Top Estate Planning Excuses

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Maybe it’s time for procrastination to overtake baseball as America’s favorite pastime.

It’s often said that baseball is America’s pastime. Maybe we should change that to procrastination or excuse making. How many important tasks do we put on to-do lists, then forget about them? Some things may never even make it to the to-do list because we think it’s easier to make excuses than take action. It’s not. When it comes to estate planning, some excuses prevent people from making very important decisions.

I don’t like to talk about dying.

Yes, it’s uncomfortable to talk about death.

Then let’s talk about life.

While your Last Will and Testament takes effect after your death, it affects the lives of your loved ones. Without up-to-date estate planning documents, your family may be left scrambling to settle your estate. Long-lasting feuds may be kindled or lawsuits filed. Assets may lose value due to mismanagement or malfeasance. A valid Will may minimize the risk that your estate will be difficult to settle.

Other important estate planning documents affect you during your lifetime. A durable power of attorney names an agent to represent you if necessary. Your medical power of attorney ensures your doctors have someone to consult with about your medical treatment. If you own interest in a business, buy-sell agreements help keep the company rolling if you are incapacitated, pass away, or are unable to be involved in business operations.

I don’t have enough time to meet with an estate planning attorney.

Meeting with an estate planning attorney should take only a few hours of your time, even if your estate seems complicated. The time invested in working on your estate plan should yield a great return: your family benefits from the guidance you provide in your estate plan.

Sometimes it’s more stressful to anticipate something than to actually do it. Once you reach the decision to meet with an attorney, make an appointment and add it to your calendar. Now you no longer must worry about whether you have time to meet with an attorney. The appointment is already on your calendar.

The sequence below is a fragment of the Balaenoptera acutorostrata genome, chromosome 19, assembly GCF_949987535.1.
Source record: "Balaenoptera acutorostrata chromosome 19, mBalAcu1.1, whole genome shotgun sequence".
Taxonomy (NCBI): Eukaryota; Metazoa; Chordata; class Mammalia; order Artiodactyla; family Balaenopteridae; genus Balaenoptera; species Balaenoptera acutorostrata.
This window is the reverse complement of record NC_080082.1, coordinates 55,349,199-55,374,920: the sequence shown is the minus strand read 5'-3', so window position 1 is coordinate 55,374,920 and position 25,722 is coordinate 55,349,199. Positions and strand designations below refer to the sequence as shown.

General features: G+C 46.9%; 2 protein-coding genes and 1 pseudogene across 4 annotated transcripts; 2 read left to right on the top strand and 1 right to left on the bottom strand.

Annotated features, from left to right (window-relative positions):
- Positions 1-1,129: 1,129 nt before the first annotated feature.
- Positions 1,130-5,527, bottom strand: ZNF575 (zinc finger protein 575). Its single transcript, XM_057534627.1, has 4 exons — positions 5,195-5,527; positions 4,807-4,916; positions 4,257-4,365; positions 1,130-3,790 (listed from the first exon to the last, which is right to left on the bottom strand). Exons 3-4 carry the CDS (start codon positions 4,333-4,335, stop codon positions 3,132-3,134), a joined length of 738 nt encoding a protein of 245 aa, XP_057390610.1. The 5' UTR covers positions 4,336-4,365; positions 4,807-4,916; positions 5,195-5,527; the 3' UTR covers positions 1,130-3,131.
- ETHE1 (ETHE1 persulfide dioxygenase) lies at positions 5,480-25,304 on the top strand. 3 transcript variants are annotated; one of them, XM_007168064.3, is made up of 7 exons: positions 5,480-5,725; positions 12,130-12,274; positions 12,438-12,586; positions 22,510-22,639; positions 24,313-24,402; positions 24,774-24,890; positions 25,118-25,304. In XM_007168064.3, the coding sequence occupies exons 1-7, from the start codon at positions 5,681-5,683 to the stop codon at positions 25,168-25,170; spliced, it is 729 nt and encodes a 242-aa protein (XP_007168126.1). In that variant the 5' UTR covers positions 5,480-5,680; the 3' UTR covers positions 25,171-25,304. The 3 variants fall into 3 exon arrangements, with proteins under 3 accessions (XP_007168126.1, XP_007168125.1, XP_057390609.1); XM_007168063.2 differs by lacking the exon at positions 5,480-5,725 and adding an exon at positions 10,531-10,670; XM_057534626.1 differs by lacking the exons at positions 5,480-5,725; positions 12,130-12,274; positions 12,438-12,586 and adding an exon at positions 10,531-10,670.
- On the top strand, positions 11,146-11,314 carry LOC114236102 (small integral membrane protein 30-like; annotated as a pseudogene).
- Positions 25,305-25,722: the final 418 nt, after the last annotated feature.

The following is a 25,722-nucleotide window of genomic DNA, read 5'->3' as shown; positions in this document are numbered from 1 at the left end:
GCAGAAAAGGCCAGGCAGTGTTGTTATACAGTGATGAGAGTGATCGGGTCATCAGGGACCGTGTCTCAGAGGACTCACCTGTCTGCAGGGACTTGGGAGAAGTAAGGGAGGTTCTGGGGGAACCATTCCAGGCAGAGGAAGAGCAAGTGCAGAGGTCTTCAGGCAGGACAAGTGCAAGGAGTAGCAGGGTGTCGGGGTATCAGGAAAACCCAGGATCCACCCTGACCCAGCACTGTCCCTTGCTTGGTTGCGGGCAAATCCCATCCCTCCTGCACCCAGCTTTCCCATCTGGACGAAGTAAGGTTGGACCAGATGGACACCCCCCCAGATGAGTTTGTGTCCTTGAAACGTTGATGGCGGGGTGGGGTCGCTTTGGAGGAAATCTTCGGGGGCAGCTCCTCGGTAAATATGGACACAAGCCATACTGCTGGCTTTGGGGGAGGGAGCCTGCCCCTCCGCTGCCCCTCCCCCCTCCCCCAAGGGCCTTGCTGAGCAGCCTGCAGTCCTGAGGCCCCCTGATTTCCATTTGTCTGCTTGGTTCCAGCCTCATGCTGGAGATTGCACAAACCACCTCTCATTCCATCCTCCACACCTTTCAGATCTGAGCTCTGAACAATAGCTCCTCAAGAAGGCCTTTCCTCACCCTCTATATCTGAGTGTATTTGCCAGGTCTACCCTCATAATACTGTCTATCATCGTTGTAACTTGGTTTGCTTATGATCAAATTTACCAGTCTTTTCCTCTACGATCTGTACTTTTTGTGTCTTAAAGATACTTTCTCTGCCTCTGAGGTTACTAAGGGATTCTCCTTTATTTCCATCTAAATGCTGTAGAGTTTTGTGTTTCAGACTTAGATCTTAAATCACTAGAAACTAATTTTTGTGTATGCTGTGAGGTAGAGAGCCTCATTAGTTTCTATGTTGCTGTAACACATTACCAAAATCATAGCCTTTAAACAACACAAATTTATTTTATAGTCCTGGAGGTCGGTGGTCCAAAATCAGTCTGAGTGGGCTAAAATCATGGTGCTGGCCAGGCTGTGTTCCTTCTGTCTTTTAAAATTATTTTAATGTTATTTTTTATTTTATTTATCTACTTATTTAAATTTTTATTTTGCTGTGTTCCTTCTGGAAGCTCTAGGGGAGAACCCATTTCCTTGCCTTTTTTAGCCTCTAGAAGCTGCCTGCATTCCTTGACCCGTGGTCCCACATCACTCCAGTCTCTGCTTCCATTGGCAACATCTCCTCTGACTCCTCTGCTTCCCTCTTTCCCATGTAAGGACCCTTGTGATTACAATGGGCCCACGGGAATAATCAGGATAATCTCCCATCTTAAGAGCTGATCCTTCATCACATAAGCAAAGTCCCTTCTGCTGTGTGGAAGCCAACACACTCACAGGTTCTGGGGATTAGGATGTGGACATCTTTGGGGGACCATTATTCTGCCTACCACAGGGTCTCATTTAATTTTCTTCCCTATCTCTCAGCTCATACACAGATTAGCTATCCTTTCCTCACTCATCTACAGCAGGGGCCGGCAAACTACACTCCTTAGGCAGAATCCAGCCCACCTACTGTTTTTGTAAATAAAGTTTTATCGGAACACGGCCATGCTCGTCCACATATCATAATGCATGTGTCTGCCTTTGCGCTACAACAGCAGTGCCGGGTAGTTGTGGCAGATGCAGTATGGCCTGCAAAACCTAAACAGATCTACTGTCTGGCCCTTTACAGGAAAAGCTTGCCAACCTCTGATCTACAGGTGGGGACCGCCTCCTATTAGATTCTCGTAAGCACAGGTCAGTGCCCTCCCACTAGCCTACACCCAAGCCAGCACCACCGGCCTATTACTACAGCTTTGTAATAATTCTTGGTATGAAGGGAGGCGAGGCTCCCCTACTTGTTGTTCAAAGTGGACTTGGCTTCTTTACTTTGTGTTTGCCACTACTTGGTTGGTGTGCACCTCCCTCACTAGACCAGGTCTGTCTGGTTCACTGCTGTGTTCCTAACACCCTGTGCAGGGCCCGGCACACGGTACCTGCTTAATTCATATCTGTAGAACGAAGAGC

I don’t have a lot of property or assets.

Keep in mind that your Will and other estate planning documents do more than distribute your earthly possessions to your loved ones:

  • Up-to-date estate planning documents may protect your family from a lengthy probate.
  • If your children are still minors, you choose who will care for them if you can’t.
  • Tax reduction strategies may help reduce your estate’s potential tax bill.
  • You can select executors, agents, or personal representatives.

Since some documents have little to do with your property, the size of your estate doesn’t matter. Having these documents in place allows you to maintain some control over your life, gives you a voice, and protects your loved ones.

I have more important things to do.

Let’s look at some of the things estate planning does:

  • Provides thoughtful guidance to your loved ones.
  • Spares your family some of the painful decisions that may need to be made.
  • Often reduces costs and legal fees that are associated with settling an estate.
  • May protect your family’s future by safeguarding your assets.
  • Tells your family and medical providers what medical treatments you want – and don’t want.

If you are over 18 years of age, own anything, have any money in the bank, or want to have a say in your healthcare in the event of sudden critical illness, then your estate plan is one of the most important things you can address.

Take action today.

There are a million excuses for ignoring your estate plan. But there’s one really good reason to develop a solid plan – your family and loved ones.